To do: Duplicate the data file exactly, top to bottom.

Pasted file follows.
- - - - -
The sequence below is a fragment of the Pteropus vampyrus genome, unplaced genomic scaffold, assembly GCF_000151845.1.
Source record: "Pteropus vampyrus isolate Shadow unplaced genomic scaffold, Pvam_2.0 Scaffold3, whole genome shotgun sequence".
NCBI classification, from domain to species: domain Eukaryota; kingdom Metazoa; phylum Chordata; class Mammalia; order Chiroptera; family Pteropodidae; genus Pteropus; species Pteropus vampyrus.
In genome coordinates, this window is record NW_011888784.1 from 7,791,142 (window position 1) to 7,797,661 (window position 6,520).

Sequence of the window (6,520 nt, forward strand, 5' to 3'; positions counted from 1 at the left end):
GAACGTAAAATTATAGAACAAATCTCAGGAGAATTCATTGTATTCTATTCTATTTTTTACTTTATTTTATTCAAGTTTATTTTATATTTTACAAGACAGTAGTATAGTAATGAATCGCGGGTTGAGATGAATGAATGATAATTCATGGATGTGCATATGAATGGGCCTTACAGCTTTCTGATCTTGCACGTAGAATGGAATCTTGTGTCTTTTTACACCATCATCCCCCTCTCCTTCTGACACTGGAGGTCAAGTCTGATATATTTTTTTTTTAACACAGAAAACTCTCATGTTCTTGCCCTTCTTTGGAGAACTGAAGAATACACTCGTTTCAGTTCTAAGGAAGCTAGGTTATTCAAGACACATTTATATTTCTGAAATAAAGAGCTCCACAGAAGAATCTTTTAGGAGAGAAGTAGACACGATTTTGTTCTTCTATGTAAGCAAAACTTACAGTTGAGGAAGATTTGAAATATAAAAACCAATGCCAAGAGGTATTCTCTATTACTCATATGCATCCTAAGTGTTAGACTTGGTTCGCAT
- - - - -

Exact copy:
The sequence below is a fragment of the Pteropus vampyrus genome, unplaced genomic scaffold, assembly GCF_000151845.1.
Source record: "Pteropus vampyrus isolate Shadow unplaced genomic scaffold, Pvam_2.0 Scaffold3, whole genome shotgun sequence".
NCBI classification, from domain to species: domain Eukaryota; kingdom Metazoa; phylum Chordata; class Mammalia; order Chiroptera; family Pteropodidae; genus Pteropus; species Pteropus vampyrus.
In genome coordinates, this window is record NW_011888784.1 from 7,791,142 (window position 1) to 7,797,661 (window position 6,520).

Sequence of the window (6,520 nt, forward strand, 5' to 3'; positions counted from 1 at the left end):
GAACGTAAAATTATAGAACAAATCTCAGGAGAATTCATTGTATTCTATTCTATTTTTTACTTTATTTTATTCAAGTTTATTTTATATTTTACAAGACAGTAGTATAGTAATGAATCGCGGGTTGAGATGAATGAATGATAATTCATGGATGTGCATATGAATGGGCCTTACAGCTTTCTGATCTTGCACGTAGAATGGAATCTTGTGTCTTTTTACACCATCATCCCCCTCTCCTTCTGACACTGGAGGTCAAGTCTGATATATTTTTTTTTTAACACAGAAAACTCTCATGTTCTTGCCCTTCTTTGGAGAACTGAAGAATACACTCGTTTCAGTTCTAAGGAAGCTAGGTTATTCAAGACACATTTATATTTCTGAAATAAAGAGCTCCACAGAAGAATCTTTTAGGAGAGAAGTAGACACGATTTTGTTCTTCTATGTAAGCAAAACTTACAGTTGAGGAAGATTTGAAATATAAAAACCAATGCCAAGAGGTATTCTCTATTACTCATATGCATCCTAAGTGTTAGACTTGGTTCGCAT